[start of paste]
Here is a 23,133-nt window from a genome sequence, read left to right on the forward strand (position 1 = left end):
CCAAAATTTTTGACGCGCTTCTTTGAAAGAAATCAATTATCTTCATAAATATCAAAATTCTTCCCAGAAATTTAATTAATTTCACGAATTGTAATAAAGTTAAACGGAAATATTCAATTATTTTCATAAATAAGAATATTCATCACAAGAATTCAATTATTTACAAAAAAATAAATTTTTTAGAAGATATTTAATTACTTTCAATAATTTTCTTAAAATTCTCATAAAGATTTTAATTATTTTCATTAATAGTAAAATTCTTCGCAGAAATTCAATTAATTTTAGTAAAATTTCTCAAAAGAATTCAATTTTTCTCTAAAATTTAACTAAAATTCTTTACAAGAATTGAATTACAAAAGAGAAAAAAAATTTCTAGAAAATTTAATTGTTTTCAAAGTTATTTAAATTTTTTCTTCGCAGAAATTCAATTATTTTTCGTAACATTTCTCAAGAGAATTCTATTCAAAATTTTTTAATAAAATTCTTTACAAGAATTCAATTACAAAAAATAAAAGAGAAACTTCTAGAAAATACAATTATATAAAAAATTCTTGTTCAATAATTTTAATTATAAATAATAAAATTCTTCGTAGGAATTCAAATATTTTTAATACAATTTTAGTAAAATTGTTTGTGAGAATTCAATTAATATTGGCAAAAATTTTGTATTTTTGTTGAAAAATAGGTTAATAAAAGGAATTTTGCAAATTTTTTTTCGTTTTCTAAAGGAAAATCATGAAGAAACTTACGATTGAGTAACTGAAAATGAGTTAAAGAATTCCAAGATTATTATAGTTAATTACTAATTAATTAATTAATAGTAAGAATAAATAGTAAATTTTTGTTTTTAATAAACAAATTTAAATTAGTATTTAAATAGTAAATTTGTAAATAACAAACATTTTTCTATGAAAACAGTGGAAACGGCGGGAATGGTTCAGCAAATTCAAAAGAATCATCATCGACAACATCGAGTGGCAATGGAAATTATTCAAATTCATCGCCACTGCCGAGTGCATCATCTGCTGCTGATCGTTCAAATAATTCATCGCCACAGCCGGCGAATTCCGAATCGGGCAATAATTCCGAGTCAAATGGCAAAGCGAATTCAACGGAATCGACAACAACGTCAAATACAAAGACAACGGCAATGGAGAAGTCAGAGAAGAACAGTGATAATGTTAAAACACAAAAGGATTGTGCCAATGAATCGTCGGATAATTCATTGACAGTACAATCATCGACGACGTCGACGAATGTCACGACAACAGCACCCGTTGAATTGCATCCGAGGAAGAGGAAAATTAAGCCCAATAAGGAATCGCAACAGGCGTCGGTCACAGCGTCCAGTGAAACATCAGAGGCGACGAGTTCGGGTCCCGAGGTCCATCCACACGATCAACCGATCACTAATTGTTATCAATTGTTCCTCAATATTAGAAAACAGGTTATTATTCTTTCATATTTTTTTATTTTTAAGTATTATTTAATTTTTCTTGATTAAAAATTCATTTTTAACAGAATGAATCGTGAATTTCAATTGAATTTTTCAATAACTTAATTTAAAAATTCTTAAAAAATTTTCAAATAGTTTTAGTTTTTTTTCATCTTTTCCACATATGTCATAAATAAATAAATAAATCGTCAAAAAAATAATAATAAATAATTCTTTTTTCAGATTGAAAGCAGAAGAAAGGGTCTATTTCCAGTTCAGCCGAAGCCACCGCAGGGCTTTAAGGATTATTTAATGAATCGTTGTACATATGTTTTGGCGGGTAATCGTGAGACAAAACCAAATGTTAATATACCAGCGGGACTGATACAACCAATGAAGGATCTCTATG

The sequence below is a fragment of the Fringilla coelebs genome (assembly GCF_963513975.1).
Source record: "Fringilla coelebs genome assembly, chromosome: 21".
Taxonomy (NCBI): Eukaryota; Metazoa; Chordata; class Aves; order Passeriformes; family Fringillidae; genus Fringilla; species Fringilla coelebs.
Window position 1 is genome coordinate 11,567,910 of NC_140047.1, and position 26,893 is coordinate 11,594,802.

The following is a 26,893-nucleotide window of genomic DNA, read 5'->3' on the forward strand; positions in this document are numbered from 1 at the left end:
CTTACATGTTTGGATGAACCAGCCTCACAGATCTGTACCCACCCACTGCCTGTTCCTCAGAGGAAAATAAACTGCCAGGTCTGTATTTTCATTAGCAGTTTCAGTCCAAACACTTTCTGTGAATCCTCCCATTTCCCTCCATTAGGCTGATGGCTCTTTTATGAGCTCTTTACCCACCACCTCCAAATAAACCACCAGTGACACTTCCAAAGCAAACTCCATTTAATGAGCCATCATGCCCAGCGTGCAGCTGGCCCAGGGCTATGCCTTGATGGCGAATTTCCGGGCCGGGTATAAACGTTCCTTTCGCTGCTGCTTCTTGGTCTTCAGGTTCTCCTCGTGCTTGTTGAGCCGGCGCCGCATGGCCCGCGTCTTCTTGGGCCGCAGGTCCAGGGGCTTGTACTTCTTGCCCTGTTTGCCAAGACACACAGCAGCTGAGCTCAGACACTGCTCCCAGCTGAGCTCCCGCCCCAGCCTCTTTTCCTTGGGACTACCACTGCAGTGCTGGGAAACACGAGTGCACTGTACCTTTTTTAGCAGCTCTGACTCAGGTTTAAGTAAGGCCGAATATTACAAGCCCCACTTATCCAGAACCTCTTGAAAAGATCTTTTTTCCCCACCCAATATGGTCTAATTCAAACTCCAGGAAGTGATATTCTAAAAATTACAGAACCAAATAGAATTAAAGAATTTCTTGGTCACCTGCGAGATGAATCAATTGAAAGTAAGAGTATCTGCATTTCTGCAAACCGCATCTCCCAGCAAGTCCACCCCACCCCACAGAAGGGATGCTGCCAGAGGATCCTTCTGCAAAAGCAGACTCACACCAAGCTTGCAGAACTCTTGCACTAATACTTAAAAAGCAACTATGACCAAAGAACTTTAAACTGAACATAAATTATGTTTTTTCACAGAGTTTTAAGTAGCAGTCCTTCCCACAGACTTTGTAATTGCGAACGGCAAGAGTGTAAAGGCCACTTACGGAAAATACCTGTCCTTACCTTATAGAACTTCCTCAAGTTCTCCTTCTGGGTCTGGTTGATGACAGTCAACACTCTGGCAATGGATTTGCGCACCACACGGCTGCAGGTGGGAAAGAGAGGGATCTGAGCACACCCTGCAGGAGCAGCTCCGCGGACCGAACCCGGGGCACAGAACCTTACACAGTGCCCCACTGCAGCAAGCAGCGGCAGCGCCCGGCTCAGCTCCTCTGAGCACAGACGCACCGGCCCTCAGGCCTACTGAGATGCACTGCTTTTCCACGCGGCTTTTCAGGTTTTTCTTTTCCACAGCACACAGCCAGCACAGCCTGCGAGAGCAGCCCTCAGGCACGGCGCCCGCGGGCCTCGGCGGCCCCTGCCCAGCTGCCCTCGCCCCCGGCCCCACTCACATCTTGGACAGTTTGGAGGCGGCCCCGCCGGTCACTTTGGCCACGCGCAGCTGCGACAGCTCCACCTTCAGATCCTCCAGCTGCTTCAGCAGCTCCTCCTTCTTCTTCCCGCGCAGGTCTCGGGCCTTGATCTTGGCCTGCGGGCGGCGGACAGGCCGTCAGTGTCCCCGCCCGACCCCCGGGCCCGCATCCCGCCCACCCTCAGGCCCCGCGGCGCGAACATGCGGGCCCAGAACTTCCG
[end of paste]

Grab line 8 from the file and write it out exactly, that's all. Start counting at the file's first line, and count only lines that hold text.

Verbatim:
CTTACATGTTTGGATGAACCAGCCTCACAGATCTGTACCCACCCACTGCCTGTTCCTCAGAGGAAAATAAACTGCCAGGTCTGTATTTTCATTAGCAGTTTCAGTCCAAACACTTTCTGTGAATCCTCCCATTTCCCTCCATTAGGCTGATGGCTCTTTTATGAGCTCTTTACCCACCACCTCCAAATAAACCACCAGTGACACTTCCAAAGCAAACTCCATTTAATGAGCCATCATGCCCAGCGTGCAGCTGGCCCAGGGCTATGCCTTGATGGCGAATTTCCGGGCCGGGTATAAACGTTCCTTTCGCTGCTGCTTCTTGGTCTTCAGGTTCTCCTCGTGCTTGTTGAGCCGGCGCCGCATGGCCCGCGTCTTCTTGGGCCGCAGGTCCAGGGGCTTGTACTTCTTGCCCTGTTTGCCAAGACACACAGCAGCTGAGCTCAGACACTGCTCCCAGCTGAGCTCCCGCCCCAGCCTCTTTTCCTTGGGACTACCACTGCAGTGCTGGGAAACACGAGTGCACTGTACCTTTTTTAGCAGCTCTGACTCAGGTTTAAGTAAGGCCGAATATTACAAGCCCCACTTATCCAGAACCTCTTGAAAAGATCTTTTTTCCCCACCCAATATGGTCTAATTCAAACTCCAGGAAGTGATATTCTAAAAATTACAGAACCAAATAGAATTAAAGAATTTCTTGGTCACCTGCGAGATGAATCAATTGAAAGTAAGAGTATCTGCATTTCTGCAAACCGCATCTCCCAGCAAGTCCACCCCACCCCACAGAAGGGATGCTGCCAGAGGATCCTTCTGCAAAAGCAGACTCACACCAAGCTTGCAGAACTCTTGCACTAATACTTAAAAAGCAACTATGACCAAAGAACTTTAAACTGAACATAAATTATGTTTTTTCACAGAGTTTTAAGTAGCAGTCCTTCCCACAGACTTTGTAATTGCGAACGGCAAGAGTGTAAAGGCCACTTACGGAAAATACCTGTCCTTACCTTATAGAACTTCCTCAAGTTCTCCTTCTGGGTCTGGTTGATGACAGTCAACACTCTGGCAATGGATTTGCGCACCACACGGCTGCAGGTGGGAAAGAGAGGGATCTGAGCACACCCTGCAGGAGCAGCTCCGCGGACCGAACCCGGGGCACAGAACCTTACACAGTGCCCCACTGCAGCAAGCAGCGGCAGCGCCCGGCTCAGCTCCTCTGAGCACAGACGCACCGGCCCTCAGGCCTACTGAGATGCACTGCTTTTCCACGCGGCTTTTCAGGTTTTTCTTTTCCACAGCACACAGCCAGCACAGCCTGCGAGAGCAGCCCTCAGGCACGGCGCCCGCGGGCCTCGGCGGCCCCTGCCCAGCTGCCCTCGCCCCCGGCCCCACTCACATCTTGGACAGTTTGGAGGCGGCCCCGCCGGTCACTTTGGCCACGCGCAGCTGCGACAGCTCCACCTTCAGATCCTCCAGCTGCTTCAGCAGCTCCTCCTTCTTCTTCCCGCGCAGGTCTCGGGCCTTGATCTTGGCCTGCGGGCGGCGGACAGGCCGTCAGTGTCCCCGCCCGACCCCCGGGCCCGCATCCCGCCCACCCTCAGGCCCCGCGGCGCGAACATGCGGGCCCAGAACTTCCG